Before the 2020-21 season, Arizona had been to the Sweet 16 exactly once in the history of its women’s basketball program, and when it got there in 1998 it lost to Connecticut. Since then, it has won a total of three NCAA Tournament games and hasn’t been to the event since 2005.
However, the Wildcats are reaching new heights with their current coach, they’re two years removed from a WNIT title and had one of their best seasons in school history stopped at the brink of the tournament by the COVID-19 pandemic last season. They are enjoying their first Elite Eight appearance during a season when the Arizona men’s program, which has a national title, four Final Fours, 11 Elite Eights and 19 Sweet 16 appearances to its credit, missed the NCAA Tournament.
Sound a little like another team you know?
“Coming to Arizona, it was a men’s powerhouse,” senior guard Aari McDonald said on a press conference Sunday. “I’m glad that we’re turning the attention to the women’s side now. Hey, we’ve been doing this for years. I think people are just starting to get on the train. It’s very exciting to create history. We couldn’t have done this without one another. We trusted each other. We trusted the coaching staff, and look what’s happening now.”
The No. 3 seed Wildcats are the team No. 4 seed Indiana will face Monday at 9 p.m. in the NCAA Tournament Mercado Regional Final in San Antonio in a game between two teams who have never gotten this far. Each of the other three regions went into Sunday’s Sweet 16 action with at least one team remaining with a national title to its credit. The winner of the Mercado Regional will be two rounds further than it has ever been before.
“I think it’s exciting,” said Arizona coach Adia Barnes, who has been in her position since 2016 but is one of the youngest coaches in Division I at age 44. “I think there’s a lot more parity in women’s basketball. I think it proves right now that there is. There’s two teams, us and Indiana, who have never been to the Elite Eight. We’re there, so we’re both making history at our schools. We’ve both done a good job at changing a program. I think years ago, you would know who was going to go. Your bracket wasn’t going to mess up. Now everybody’s brackets are all messed up, and that’s awesome.”
The Hoosiers hadn’t even been to the Sweet 16 since 1983, and only needed one win to get there because it was a 36-team tournament. They have already won as many NCAA Tournament games in this year’s event as they had combined in every other appearance they made in school history up until this season.
The Hoosiers are 21-5 and coming off the most important win in school history, a 73-70 upset of No. 1 seed North Carolina State on Saturday night. They are actually favored against the Wildcats in Monday’s game (9 p.m. ET / ESPN), even though they’re the slightly higher seed, but in Arizona they’re facing a challenge that is a unique one.
Indiana ranks 58th nationally in field goal percentage defense and 59th in scoring defense, ranking in the top two in the Big Ten in both categories. The Hoosiers held their first two opponents in the tournament to just 80 points combined and though they gave up 70 on Saturday night to the Wolfpack, they caused 17 turnovers and scored 20 points off of those.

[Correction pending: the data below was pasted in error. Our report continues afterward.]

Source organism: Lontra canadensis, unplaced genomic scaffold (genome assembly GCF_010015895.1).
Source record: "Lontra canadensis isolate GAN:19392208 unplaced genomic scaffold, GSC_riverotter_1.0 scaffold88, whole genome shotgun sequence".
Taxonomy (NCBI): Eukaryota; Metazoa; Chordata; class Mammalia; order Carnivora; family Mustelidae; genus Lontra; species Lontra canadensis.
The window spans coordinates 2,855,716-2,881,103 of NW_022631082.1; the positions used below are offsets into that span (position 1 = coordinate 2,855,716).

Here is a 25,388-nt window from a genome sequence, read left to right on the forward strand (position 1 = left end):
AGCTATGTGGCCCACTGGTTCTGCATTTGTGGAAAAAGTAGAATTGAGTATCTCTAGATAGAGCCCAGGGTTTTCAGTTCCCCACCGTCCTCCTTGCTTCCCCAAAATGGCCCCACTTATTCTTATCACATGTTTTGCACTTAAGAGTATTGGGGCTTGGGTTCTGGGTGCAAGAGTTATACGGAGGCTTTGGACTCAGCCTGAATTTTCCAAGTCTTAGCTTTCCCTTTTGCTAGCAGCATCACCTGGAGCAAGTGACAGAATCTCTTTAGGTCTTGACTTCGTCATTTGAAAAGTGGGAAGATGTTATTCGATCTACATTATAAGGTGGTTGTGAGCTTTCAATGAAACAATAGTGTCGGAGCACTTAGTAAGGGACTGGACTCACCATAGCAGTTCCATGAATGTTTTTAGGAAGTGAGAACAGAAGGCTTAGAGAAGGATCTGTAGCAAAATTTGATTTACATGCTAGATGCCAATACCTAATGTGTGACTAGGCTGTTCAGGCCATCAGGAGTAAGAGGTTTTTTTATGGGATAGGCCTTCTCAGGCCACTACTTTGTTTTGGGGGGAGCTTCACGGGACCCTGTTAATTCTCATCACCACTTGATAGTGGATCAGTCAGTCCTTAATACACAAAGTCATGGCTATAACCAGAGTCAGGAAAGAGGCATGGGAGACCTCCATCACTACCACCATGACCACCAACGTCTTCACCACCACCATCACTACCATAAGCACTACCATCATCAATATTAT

However, in this game they’ll have to face a second-team All-American in McDonald, who leads the Pac-12 in scoring this season with 19.3 points per game. The senior guard was also a second-team All-American last season and was named Pac-12 Player of the Year this year and Pac-12 Defensive Player of the Year each of the last two seasons.
McDonald was the only Arizona player in double figures in Saturday night’s win over Texas A&M, but she scored 31 points, hitting six 3-pointers.
“Aari McDonald is fantastic,” IU coach Teri Moren said. “Can score on all three levels, probably the fastest, quickest kid we’ll face all year up until this point. When you have a kid like that on your roster that can score the way she scores, it’s really important that you can’t allow their supporting cast to have big nights. We’ll do our job. I’m not saying she’s not going to score. She’s too good not to score. But we’ll have a sound game plan for her, but I think the key will be not allowing some of those other kids to have big nights in addition to Aari McDonald. She’s going to get her points.”
They have to hope, though, that she doesn’t also get her steals. She leads the Pac-12 with 2.8 steals per game, and senior forward Sam Thomas is right behind her with at second in the league with 2.3 per game. The Wildcats force 18.25 turnovers per game to rank in the top 60 nationally and rank first in the Pac-12 in scoring defense, allowing just 55.1 points per game.
“That’s the first thing that sticks out is what they want to do,” Moren said. “… They really have to hang their hat on the defensive end. They’re super aggressive. Our ball security, taking care of it, not having turnovers, which we’ve been doing, is going to be be paramount.”
And if both teams defend as well as the statistics suggest they should, their hopes at a Final Four run could come down to the final moments.
“You have two teams that play stingy defense,” Moren said. “… You have two teams here who have never been here. I think it’s good, sometimes, you don’t know what you don’t know.”
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